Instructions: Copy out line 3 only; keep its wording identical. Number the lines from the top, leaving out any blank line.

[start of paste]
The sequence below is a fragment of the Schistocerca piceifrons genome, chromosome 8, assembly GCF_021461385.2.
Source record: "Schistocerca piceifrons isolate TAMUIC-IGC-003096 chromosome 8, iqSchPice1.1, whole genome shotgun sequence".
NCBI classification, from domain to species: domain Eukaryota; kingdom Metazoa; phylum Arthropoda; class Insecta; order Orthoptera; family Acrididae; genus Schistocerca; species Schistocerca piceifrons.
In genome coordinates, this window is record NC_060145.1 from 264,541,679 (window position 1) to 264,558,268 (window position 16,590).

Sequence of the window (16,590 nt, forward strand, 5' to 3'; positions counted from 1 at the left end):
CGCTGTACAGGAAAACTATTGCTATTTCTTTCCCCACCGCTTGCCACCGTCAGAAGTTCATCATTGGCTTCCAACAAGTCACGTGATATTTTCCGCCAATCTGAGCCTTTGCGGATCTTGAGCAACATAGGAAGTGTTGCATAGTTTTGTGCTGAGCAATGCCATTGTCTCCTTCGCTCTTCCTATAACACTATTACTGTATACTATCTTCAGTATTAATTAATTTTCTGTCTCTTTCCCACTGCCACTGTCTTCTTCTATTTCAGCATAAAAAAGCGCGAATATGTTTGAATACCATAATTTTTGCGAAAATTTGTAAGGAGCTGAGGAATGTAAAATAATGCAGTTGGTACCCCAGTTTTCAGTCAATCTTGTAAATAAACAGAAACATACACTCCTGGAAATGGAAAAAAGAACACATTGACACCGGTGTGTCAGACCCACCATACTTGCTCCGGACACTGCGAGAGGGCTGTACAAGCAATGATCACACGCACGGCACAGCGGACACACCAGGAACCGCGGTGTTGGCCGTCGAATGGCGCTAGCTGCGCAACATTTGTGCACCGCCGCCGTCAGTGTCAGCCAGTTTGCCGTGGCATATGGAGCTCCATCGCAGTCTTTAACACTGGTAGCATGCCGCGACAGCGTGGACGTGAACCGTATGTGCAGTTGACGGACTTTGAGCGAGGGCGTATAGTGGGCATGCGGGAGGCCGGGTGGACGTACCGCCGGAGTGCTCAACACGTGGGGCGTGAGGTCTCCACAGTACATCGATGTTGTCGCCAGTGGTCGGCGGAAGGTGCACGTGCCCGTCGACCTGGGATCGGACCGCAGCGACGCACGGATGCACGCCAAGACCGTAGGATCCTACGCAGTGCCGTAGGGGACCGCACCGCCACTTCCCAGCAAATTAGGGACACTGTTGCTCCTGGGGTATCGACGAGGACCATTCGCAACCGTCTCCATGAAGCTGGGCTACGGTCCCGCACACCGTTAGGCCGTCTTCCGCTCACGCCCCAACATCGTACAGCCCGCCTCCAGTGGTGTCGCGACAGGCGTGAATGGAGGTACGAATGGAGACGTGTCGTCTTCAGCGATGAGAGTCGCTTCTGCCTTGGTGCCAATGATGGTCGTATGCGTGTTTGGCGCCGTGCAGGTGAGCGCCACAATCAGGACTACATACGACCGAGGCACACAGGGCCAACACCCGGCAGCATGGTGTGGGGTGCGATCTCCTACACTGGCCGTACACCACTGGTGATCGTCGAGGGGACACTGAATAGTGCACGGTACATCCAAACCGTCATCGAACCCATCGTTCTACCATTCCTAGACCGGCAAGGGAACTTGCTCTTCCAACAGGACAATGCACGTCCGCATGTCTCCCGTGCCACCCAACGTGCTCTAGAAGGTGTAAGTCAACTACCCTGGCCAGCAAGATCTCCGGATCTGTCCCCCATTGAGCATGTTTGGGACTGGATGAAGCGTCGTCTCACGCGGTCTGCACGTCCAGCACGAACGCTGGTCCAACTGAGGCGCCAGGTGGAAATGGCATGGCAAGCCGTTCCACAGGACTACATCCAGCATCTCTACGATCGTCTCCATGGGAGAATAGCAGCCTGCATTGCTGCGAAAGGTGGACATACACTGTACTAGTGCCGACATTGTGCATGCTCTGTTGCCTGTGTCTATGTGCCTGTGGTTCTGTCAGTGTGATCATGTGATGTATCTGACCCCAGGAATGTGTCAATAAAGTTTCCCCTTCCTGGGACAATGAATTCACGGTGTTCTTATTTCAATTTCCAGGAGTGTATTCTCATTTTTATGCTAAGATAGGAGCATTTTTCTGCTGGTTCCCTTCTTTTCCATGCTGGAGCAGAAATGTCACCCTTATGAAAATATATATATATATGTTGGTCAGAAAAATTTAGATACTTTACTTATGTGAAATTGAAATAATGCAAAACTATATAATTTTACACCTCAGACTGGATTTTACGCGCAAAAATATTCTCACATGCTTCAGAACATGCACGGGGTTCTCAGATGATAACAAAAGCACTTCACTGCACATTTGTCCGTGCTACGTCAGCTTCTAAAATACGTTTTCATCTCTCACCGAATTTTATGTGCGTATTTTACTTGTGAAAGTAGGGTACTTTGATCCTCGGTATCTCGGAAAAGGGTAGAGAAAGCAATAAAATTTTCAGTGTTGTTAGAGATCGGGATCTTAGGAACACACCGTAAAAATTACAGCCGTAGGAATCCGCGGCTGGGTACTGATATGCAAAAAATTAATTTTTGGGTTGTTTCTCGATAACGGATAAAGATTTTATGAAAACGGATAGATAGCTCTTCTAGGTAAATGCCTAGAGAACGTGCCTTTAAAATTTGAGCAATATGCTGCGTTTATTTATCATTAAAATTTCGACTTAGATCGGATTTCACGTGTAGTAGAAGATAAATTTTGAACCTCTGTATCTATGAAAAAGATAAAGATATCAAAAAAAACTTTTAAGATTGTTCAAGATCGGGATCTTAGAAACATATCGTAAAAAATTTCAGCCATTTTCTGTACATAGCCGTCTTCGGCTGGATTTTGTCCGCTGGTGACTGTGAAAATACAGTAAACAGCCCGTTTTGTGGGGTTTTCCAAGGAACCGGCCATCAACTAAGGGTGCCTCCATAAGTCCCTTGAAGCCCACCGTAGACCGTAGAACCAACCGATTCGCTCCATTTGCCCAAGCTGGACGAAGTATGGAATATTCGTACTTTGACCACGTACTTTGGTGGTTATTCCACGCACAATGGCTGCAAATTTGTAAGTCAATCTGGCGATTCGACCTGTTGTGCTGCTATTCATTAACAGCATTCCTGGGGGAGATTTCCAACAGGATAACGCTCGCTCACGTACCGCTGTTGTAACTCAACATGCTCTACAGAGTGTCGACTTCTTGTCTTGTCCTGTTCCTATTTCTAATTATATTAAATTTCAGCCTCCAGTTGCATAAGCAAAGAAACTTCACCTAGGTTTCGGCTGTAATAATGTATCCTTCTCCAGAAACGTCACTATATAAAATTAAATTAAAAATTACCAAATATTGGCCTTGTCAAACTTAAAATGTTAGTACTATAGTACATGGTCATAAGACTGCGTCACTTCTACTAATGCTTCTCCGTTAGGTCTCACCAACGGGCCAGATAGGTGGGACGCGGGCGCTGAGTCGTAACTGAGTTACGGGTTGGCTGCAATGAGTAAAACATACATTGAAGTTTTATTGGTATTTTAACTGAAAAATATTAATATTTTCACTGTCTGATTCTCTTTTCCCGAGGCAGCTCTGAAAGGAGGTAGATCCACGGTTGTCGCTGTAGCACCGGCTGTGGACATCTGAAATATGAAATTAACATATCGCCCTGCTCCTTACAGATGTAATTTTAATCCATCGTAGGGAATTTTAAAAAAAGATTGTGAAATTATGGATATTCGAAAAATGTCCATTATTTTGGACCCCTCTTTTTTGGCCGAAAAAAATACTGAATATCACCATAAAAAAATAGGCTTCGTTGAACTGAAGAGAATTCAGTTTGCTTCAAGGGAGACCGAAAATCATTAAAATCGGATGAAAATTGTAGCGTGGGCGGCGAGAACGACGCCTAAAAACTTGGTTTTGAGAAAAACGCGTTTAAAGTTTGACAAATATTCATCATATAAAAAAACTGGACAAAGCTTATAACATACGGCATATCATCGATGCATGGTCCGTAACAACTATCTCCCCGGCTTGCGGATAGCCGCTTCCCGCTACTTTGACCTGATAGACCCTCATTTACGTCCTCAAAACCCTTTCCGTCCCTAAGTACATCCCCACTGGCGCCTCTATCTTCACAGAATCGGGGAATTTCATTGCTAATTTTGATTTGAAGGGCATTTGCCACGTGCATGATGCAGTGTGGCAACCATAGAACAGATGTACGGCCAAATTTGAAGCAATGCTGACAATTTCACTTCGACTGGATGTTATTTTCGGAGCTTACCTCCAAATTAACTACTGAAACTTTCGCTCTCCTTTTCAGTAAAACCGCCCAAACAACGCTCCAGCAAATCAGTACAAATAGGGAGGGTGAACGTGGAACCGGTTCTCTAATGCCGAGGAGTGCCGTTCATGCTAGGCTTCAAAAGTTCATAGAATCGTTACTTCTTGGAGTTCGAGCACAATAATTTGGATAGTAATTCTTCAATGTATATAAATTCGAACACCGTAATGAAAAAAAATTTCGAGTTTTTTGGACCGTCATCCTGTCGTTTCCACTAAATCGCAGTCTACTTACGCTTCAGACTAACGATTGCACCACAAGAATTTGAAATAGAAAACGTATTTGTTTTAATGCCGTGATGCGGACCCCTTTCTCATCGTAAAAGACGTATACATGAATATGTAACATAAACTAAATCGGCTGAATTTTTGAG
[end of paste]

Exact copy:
NCBI classification, from domain to species: domain Eukaryota; kingdom Metazoa; phylum Arthropoda; class Insecta; order Orthoptera; family Acrididae; genus Schistocerca; species Schistocerca piceifrons.